13 Dec 2009

Decision to give reservation rests only on Government: Supreme Court

In an eleborately written recent decision the Supreme Court has declared that the Constitution only makes a provision for grant of reservation of seats in educational institutions and does not mandate that the reservation should be given. The decision to give the reservation vests squarely with the concerned government which depending upon the factors may chose to give reservation or otherwise. The Supreme Court was dealing with the challenge against the decision of the High Court of Punjab and Haryana which had dismissed the petitions filed before it praying the High Court to quash the "prospectus for the MD/MS/PG Diploma and MDS Courses issued by Maharshi Dayanand University, Rohtak, Haryana for Academic Session 2007-2008 to the extent that it does not provide any reservation of seats for Scheduled Caste/Scheduled Tribe candidates."

The decision of the State Government was defended by its counsels in the following terms; "the State of Haryana has already provided reservation at the graduate level courses i.e. MBBS/BDS/BAMS/BHMS etc. and there is no reservation in respect of Post-Graduate Courses and that is the reason the prospectus issued for Post-Graduate Courses does not contain any clause for reservation. ... Article 15(4) is only an enabling provision and the State of Haryana, taking note of various aspects, decided not to provide reservation for Scheduled Caste, Scheduled Tribe and Other Backward Class candidates in Post-Graduate Courses. ... there cannot be any mandamus compelling the State to provide reservation for a particular class of persons."

In this factual background, the Supreme Court declared the position of law as under;

the consistent view of this Court is that Article 15(4) is only an enabling provision and it is for the respective States either to enact a legislation or issue an executive instruction providing reservation in Post- Graduate Courses. In Indra Sawhney and Others vs. Union of India and Others, 1992 Supp (3) SCC 217, which is a nine-Judge Bench judgment of this Court, while considering Articles 16(4) & (1), 15(4), 14, 32, 340 and various other provisions, Jeevan Reddy, J. speaking for the majority held:
"744. The aspect next to be considered is whether clause (4) is exhaustive of the very concept of reservations? In other words, the question is whether any reservations can be provided outside clause (4) i.e., under clause (1) of Article 16. There are two views on this aspect. On a fuller consideration of the matter, we are of the opinion that clause (4) is not, and cannot be held to be, exhaustive of the concept of reservations; it is exhaustive of reservations in favour of backward classes alone. Merely because, one form of classification is stated as a specific clause, it does not follow that the very concept and power of classification implicit in clause (1) is exhausted thereby. To say so would not be correct in principle. But, at the same time, one thing is clear. It is in very exceptional situations, -- and not for all and sundry reasons -- that any further reservations, of whatever kind, should be provided under clause (1). In such cases, the State has to satisfy, if called upon, that making such a provision was necessary (in public interest) to redress a specific situation. The very presence of clause (4) should act as a damper upon the propensity to create further classes deserving special treatment. The reason for saying so is very simple. If reservations are made both under clause (4) as well as under clause (1), the vacancies available for free competition as well as reserved categories would be a correspondingly whittled down and that is not a reasonable thing to do."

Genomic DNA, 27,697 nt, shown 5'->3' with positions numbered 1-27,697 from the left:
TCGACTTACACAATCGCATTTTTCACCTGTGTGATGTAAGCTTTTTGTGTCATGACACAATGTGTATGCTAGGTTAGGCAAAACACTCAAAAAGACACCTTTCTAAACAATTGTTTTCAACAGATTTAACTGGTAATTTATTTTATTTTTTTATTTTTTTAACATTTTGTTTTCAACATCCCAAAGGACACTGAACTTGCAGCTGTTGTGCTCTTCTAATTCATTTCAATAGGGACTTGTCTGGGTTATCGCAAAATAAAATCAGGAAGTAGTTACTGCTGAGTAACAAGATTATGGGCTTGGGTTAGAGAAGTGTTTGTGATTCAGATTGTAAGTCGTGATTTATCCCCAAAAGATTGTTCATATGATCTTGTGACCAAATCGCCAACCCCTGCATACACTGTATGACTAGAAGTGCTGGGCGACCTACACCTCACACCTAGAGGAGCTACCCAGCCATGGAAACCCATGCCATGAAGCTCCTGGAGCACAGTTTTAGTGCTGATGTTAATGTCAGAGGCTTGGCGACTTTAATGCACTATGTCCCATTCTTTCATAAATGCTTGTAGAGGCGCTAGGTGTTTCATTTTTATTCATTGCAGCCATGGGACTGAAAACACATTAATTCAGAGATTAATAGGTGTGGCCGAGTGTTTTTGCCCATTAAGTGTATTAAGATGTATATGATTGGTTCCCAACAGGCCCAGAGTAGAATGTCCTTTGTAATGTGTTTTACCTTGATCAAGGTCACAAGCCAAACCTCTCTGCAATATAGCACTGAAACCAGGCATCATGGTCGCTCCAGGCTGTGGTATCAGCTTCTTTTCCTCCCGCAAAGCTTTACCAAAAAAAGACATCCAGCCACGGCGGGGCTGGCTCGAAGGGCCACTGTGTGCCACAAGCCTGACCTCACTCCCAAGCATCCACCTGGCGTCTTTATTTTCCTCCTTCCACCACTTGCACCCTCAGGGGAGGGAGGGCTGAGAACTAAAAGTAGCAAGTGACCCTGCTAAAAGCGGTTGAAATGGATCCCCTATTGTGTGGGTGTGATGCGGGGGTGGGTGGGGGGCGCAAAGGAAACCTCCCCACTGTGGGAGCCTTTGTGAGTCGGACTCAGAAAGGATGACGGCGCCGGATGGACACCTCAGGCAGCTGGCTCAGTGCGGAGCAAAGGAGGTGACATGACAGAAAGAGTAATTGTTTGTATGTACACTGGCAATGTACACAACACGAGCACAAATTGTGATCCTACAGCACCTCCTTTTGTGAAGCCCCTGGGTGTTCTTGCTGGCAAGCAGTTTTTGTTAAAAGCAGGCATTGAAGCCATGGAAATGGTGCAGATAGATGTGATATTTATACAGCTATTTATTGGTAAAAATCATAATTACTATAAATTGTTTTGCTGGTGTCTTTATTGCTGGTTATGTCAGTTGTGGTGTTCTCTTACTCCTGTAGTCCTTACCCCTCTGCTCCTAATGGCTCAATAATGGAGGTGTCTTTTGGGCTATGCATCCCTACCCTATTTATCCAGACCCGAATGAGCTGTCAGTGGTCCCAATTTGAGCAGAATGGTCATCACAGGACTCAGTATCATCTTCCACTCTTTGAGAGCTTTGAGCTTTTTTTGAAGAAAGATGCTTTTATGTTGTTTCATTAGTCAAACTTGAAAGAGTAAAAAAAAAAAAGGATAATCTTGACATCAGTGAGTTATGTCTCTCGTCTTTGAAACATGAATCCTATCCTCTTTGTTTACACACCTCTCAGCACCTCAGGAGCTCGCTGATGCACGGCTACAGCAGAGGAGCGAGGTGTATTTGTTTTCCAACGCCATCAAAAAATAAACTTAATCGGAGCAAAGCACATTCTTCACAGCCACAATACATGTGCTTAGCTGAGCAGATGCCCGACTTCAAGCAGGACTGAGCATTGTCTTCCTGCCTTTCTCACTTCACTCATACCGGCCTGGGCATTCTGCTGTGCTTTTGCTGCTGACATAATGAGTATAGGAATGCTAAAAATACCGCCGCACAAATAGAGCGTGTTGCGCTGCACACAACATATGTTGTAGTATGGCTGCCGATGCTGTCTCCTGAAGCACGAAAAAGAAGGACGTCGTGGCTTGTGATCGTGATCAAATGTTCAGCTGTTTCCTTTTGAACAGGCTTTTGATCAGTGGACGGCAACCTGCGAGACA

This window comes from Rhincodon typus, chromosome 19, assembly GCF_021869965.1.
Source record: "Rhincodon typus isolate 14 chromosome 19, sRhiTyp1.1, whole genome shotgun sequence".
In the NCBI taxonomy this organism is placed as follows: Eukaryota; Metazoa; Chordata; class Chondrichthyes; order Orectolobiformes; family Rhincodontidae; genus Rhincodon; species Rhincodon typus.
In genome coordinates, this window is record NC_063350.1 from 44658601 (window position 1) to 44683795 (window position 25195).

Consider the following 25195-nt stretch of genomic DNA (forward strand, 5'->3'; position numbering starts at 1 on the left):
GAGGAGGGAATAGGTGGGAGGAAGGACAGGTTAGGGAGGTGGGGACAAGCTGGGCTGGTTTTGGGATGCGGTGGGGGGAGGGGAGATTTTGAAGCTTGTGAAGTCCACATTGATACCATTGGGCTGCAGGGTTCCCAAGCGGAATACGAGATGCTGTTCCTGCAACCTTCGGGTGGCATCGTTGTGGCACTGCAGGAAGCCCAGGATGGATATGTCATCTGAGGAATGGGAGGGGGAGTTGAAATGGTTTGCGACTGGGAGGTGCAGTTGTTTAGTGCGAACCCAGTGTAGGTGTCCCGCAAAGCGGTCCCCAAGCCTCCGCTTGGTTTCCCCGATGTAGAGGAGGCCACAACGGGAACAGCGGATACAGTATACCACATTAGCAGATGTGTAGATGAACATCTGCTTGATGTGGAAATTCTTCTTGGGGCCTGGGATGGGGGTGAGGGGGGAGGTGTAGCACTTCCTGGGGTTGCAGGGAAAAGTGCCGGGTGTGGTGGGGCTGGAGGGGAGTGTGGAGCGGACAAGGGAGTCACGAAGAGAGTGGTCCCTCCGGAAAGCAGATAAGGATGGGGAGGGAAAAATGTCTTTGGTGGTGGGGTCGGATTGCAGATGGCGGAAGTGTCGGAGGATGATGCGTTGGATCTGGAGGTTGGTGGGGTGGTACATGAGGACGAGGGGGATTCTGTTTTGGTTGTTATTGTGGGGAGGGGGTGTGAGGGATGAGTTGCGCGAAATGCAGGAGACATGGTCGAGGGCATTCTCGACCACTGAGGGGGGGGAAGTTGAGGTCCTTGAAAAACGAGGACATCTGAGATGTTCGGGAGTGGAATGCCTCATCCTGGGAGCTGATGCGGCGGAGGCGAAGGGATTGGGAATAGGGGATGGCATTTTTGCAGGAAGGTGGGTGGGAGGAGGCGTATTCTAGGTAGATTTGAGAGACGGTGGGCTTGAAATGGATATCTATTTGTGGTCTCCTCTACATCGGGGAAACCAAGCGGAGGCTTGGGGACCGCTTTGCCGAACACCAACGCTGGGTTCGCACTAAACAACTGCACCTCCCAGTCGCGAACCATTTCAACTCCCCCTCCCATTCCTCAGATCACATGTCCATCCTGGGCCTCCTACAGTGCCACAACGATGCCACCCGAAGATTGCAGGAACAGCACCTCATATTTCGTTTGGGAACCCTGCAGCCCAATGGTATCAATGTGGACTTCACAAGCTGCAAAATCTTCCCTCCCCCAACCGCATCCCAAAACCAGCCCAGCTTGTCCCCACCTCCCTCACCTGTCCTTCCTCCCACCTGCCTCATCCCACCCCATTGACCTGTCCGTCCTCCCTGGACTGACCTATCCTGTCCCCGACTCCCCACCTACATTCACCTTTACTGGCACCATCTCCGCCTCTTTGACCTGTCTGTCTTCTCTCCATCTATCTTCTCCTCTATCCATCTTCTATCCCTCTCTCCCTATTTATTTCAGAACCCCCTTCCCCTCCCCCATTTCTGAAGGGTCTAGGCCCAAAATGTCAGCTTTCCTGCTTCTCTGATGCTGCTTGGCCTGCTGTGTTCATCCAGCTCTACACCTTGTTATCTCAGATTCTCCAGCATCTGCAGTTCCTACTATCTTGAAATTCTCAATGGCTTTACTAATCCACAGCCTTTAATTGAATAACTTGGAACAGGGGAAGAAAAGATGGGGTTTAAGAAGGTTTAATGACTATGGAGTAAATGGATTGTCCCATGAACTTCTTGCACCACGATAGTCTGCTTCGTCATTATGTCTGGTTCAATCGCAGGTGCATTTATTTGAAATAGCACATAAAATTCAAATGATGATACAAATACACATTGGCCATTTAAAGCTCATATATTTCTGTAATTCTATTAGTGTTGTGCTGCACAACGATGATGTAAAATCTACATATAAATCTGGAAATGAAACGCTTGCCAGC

10) In K. Duraisamy and Another vs. State of T.N. and Others, (2001) 2 SCC 538, a three-Judge Bench, while dealing with the reservation at the Post-Graduate level and super-speciality level, observed as follows:- 
"8. That the Government possesses the right and authority to decide from what sources the admissions in educational institutions or to particular disciplines and courses therein have to be made and that too in what proportion, is well established and by now a proposition well settled, too. It has been the consistent and authoritatively-settled view of this Court that at the super-speciality level, in particular, and even at the postgraduate level reservations of the kind known as "protective discrimination" in favour of those considered to be backward should be avoided as being not permissible. Reservation, even if it be claimed to be so in this case, for and in favour of the in-service candidates, cannot be equated or treated on par with communal reservations envisaged under Articles 15(4) or 16(4) and extended the special mechanics of their implementation to ensure such reservations to be the minimum by not counting those selected in open competition on the basis of their own merit as against the quota reserved on communal considerations."